Queuing at the bank is a familiar gripe, but for teachers at Aisha-i-Durani high school in Kabul, Afghanistan, it was the cost of getting paid. Each month they would wait for up to four hours to collect their salaries.If they didn’t reach the cashier’s desk by 1.30pm, they would return the next day to queue again.
Now they receive their wages at the ping of an SMS. They are part of a pilot project through which 500 teachers in Kabul use their mobile phones to receive salary payments. The scheme also provides them with a bank account, allowing access to other financial tools.
The group is part of a global digital payment, or m-money, revolution. In just six years, the industry has swelled to 82 million subscribers worldwide, with sub-Saharan Africa, South Asia and Latin America leading the charge. It has been hailed as an example of how technology can be harnessed for the poor, to bring financial services within reach of the unbanked.
The concept is simple, but the impact significant. Mobile phones are used to perform banking functions quickly and cheaply, including paying bills, transferring cash to other users, and receiving funds. The idea is compatible with any phone: an agent deposits cash into a virtual wallet, and the recipient is sent an SMS alert and pin, allowing them to cash in the value.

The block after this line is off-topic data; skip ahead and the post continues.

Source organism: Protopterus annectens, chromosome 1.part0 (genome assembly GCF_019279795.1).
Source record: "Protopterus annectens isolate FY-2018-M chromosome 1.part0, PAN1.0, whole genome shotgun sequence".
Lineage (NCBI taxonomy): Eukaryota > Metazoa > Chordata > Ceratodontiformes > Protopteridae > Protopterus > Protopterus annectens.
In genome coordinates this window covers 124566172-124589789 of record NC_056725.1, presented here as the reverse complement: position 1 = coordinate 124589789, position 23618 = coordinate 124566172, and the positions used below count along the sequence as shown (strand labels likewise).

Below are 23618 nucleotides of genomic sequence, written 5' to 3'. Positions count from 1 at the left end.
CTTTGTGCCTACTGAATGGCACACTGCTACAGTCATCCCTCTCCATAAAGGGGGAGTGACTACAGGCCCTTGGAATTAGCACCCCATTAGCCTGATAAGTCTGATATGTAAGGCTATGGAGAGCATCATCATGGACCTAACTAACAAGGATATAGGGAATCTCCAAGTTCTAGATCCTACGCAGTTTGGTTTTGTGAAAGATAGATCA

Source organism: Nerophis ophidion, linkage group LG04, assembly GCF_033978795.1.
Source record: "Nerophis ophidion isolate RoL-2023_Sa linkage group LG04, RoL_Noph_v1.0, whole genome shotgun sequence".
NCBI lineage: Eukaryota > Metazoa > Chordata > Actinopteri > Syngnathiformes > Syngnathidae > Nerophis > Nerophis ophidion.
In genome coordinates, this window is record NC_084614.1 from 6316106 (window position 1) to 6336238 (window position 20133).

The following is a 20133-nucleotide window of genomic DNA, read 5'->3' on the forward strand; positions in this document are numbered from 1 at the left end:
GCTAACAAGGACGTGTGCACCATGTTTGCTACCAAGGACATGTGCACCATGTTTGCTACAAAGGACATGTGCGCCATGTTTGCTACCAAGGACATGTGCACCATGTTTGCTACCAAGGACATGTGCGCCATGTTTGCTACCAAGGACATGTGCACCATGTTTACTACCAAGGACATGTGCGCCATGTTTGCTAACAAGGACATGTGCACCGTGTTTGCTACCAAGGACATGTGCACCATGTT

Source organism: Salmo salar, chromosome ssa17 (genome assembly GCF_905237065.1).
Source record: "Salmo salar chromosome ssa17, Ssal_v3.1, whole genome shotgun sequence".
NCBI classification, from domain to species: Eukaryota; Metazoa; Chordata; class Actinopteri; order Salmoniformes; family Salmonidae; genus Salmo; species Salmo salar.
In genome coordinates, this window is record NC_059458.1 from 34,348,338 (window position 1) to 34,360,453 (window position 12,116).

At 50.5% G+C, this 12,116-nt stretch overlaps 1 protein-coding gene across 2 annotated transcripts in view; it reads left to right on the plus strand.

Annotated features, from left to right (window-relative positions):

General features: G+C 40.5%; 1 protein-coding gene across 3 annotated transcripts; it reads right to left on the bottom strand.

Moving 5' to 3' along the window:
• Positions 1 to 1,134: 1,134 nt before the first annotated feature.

The issue of financial inclusion is an acute one. One in two adults globally do not have a bank account, according to the World Bank. The Washington-based International Finance Corporation (IFC), a member of the World Bank Group, estimates that banking services reach just 22 per cent of working adults in South Asia and 12 per cent in sub-Saharan Africa. Such limited inclusion is seen as a primary obstacle to economic development.
The world’s 2.5 billion unbanked are reliant on cash, which is easily lost or stolen, and can prove expensive to use for small transactions. Up to a quarter of savings are lost a year when cash is stockpiled at home, claims Tillman Bruett, manager of the mobile money for the poor programme at the UN’s Capital Development Fund (UNCDF). Paying bills by mobile phone can be up to 40 per cent cheaper than a bank visit, says Michael Wakileh, CEO of software firm ProgressSoft, which specialises in digital payment.
And these problems are if you can get money at all. “Putting a bank branch in a rural area where you don’t have a dense population is expensive. The beauty of mobile money is that it’s a lighter touch way to reach people,” says Greta Bull, programme lead for the IFC’s Partnership for Financial Inclusion.
Among the most successful digital payment models is Kenya’s M-Pesa service. Conceived for microfinance loan repayments, M-Pesa launched in 2007 and has enjoyed phenomenal growth. Some 70 per cent of Kenyan adults use it today, helping to drive financial inclusion levels in the African country from 41 per cent in 2009 to nearly 67 per cent today.
With similar underlying trends, poorer Arab countries are ripe for mobile money. A European Investment Bank study in 2012 of six Arab states, including Tunisia, Jordan and Egypt, found mobile penetration at 105 per cent. Access to finance, by comparison, was a meagre 36 per cent.
For these large, young and unbanked populations, mobile money could be used to transfer remittances and pay bills.